New Webinar – August 23rd – Will show how implementing a defensible deletion strategy not only mitigates long term risks and liabilities related to enterprise data assets, but also saves time and expense in supporting ongoing litigation and eDiscovery efforts.
New White Paper:
Data mapping provides an inventory and profile of user content and is the key foundation to any corporate data policy definition. You must first understand what you have before you can develop a sound policy that will protect the organization from harm and long term risk. With a data map deployed you can easily manage data more effectively moving what is required by compliance onto legal hold, securing sensitive content in the corporate archive, and purging data that no longer has business value. The challenge with data mapping is that the infrastructure is complex and vast.
Obtaining a view into the content has been a manual and time consuming process, and one that quickly becomes obsolete as the data evolves. With today’s technology a data map can be automated so that a comprehensive and insightful view of current data is possible. Read this White Paper and Learn more about how to Use a Data Map to understand and manage your content.
It is not uncommon for people to either accidentally or purposely delete e-mails, thinking that they are gone forever. However, having an e-mail vital to a judge’s ruling in a lawsuit go missing can lead to costly and time consuming procedures needed to retrieve it as well as sanctions. Read Full Article from ELLBlog eLessons Learned http://bit.ly/TjLUFo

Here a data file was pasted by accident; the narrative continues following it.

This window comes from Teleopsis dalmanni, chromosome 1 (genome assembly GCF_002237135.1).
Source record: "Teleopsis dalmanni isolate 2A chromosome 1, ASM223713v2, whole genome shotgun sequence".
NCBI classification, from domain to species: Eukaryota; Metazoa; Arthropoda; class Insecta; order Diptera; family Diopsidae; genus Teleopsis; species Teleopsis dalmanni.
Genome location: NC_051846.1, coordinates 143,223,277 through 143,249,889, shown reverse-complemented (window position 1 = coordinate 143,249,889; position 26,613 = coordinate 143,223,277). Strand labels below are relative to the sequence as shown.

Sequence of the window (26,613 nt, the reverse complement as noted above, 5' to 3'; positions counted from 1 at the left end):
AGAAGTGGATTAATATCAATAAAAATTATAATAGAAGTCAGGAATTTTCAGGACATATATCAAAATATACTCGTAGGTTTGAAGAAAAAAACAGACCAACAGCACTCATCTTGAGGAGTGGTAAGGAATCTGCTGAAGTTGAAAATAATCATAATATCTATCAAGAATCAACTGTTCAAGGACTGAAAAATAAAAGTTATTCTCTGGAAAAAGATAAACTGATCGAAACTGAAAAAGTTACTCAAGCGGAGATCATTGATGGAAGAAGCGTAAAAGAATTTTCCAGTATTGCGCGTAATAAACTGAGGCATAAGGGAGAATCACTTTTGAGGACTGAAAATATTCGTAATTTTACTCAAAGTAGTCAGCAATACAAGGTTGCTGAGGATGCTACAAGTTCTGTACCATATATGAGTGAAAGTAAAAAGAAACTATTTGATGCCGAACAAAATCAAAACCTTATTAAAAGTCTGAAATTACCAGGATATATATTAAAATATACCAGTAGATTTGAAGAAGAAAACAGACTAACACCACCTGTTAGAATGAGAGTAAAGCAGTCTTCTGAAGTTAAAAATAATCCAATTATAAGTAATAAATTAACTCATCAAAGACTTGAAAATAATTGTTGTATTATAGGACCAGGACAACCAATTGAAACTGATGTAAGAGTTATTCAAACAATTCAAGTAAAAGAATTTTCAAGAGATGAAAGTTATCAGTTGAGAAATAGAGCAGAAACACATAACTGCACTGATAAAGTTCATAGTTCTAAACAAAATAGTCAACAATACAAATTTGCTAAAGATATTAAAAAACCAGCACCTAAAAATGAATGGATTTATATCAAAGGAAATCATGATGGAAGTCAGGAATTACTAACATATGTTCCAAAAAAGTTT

As Apple and Samsung battle over design patents, in Apple, Inc. v. Samsung Elecs. Co. Ltd., No. C 11-1846 LHK (PSG) (N.D. Cal. July 25, 2012), it is clear that legal hold and preservation of evidence may be a key factor in the outcome of the case. Once again a high profile case showcases eDiscovery and the importance of proper collection and preservation of evidence. Technology is now in place that can properly place user files and email in a forensically sound archive for safekeeping. One of the key challenges in the Apple Samsung case was that the email server had an auto-delete feature turned on which purged potential email evidence, overriding the legal hold order, according to a schedule defined by the email administrator. Using a legal hold archive, once a policy is defined and implemented all responsive data will automatically be securely copied into the archive regardless of the auto delete configurations on the email server. Relying on an active email server for the preservation of email is risky as this environment is not designed for legal hold. As these high profile cases continue to showcase the eDiscovery and legal hold challenges, it is clear that organizations will begin to focus on their internal litigation support and archiving platforms and define an environment that will ensure accurate and reliable processes